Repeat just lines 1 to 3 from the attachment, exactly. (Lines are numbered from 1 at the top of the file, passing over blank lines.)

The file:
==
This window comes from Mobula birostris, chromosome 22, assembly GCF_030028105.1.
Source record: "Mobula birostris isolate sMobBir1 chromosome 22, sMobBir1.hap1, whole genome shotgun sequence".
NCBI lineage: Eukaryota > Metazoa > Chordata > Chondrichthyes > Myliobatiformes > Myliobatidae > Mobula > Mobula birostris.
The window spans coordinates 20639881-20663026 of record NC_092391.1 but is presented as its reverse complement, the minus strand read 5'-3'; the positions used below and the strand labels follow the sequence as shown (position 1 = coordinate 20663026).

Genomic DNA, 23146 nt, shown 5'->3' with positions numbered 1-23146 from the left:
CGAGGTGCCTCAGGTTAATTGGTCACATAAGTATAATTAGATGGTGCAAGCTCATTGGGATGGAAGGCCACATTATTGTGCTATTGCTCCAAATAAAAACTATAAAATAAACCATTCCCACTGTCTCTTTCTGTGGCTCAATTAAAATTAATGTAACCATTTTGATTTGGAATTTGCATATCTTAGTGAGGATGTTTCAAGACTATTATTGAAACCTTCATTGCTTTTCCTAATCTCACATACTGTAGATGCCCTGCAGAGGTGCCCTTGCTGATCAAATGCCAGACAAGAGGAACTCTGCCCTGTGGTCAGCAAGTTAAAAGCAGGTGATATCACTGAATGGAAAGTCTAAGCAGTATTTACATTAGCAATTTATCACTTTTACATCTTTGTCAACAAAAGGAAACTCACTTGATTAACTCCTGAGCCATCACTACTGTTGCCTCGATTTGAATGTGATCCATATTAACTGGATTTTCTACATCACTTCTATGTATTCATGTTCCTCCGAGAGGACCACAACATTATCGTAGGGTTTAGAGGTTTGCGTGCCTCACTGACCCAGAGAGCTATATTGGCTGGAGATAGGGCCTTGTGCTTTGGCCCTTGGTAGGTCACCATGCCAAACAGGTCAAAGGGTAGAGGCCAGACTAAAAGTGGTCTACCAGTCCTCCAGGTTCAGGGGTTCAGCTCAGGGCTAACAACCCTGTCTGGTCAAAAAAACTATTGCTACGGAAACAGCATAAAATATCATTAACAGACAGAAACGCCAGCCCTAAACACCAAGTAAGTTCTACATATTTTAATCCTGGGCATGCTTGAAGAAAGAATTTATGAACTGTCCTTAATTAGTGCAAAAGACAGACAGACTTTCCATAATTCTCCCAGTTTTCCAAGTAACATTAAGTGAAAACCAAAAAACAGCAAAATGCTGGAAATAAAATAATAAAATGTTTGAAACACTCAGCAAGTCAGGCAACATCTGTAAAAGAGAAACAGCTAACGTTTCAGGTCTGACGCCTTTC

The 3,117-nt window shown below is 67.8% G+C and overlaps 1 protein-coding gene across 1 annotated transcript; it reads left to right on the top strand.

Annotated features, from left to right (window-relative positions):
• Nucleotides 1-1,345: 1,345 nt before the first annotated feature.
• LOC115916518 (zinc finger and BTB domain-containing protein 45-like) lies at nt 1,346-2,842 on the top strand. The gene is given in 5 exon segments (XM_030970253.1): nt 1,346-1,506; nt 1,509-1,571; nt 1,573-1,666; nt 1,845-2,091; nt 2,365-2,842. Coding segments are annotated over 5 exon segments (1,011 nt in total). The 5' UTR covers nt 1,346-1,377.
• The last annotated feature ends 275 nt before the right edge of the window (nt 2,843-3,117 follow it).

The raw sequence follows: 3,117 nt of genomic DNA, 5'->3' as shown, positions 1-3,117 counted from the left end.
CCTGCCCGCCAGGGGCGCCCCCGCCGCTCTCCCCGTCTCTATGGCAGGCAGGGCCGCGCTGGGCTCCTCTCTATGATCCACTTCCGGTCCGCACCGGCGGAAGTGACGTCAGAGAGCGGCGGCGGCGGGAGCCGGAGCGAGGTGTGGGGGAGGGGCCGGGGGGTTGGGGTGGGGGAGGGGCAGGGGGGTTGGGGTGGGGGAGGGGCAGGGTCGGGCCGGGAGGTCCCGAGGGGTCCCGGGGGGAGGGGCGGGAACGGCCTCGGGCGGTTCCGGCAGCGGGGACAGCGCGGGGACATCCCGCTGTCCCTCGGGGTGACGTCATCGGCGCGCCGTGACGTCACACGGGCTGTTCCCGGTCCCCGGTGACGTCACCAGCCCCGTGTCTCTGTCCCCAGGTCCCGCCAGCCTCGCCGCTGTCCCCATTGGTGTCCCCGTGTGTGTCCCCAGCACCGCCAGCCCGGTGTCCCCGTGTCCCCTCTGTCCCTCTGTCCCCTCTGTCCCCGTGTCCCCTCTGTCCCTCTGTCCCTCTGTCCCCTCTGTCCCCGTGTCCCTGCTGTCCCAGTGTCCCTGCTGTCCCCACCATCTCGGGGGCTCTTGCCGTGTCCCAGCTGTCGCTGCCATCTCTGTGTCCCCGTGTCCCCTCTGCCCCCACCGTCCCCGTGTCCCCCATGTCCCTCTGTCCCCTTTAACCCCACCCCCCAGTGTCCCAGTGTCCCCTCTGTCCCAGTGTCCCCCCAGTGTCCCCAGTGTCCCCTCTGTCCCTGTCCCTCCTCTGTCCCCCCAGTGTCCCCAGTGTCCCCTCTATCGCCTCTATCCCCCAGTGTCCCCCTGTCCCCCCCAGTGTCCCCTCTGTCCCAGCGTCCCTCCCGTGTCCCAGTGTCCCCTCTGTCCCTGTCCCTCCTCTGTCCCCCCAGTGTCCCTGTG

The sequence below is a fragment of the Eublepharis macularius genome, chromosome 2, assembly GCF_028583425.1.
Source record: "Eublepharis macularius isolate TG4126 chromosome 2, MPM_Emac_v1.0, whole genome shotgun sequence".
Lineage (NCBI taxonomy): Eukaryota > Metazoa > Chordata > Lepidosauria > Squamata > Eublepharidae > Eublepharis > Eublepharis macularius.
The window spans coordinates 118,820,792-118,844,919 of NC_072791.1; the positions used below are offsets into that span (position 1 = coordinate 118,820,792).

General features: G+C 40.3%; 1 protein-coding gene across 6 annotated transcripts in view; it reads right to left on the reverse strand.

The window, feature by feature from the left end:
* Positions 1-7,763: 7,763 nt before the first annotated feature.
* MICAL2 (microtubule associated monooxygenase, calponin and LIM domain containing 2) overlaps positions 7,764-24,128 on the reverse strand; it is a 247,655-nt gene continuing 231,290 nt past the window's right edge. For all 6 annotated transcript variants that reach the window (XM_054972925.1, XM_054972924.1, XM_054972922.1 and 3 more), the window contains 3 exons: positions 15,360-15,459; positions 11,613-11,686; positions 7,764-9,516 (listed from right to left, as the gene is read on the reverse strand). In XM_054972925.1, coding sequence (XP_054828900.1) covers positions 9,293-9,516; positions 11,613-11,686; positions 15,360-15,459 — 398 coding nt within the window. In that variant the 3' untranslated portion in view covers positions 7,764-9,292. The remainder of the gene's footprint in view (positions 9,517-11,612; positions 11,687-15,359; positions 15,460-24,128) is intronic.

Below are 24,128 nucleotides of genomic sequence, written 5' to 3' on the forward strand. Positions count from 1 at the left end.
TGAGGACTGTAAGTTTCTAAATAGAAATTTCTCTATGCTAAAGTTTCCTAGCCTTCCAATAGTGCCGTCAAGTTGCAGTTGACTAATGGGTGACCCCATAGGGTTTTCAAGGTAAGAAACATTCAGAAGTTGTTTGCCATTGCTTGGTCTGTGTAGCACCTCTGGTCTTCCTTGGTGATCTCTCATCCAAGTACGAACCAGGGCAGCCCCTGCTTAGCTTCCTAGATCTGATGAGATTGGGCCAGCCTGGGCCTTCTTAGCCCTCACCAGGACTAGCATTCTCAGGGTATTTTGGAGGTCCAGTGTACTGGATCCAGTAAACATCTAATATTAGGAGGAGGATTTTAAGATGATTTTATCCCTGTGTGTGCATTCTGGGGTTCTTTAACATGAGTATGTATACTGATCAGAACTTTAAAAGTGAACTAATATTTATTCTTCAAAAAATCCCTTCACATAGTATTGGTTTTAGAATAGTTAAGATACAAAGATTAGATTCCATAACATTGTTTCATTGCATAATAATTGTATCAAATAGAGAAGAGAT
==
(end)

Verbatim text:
This window comes from Mobula birostris, chromosome 22, assembly GCF_030028105.1.
Source record: "Mobula birostris isolate sMobBir1 chromosome 22, sMobBir1.hap1, whole genome shotgun sequence".
NCBI lineage: Eukaryota > Metazoa > Chordata > Chondrichthyes > Myliobatiformes > Myliobatidae > Mobula > Mobula birostris.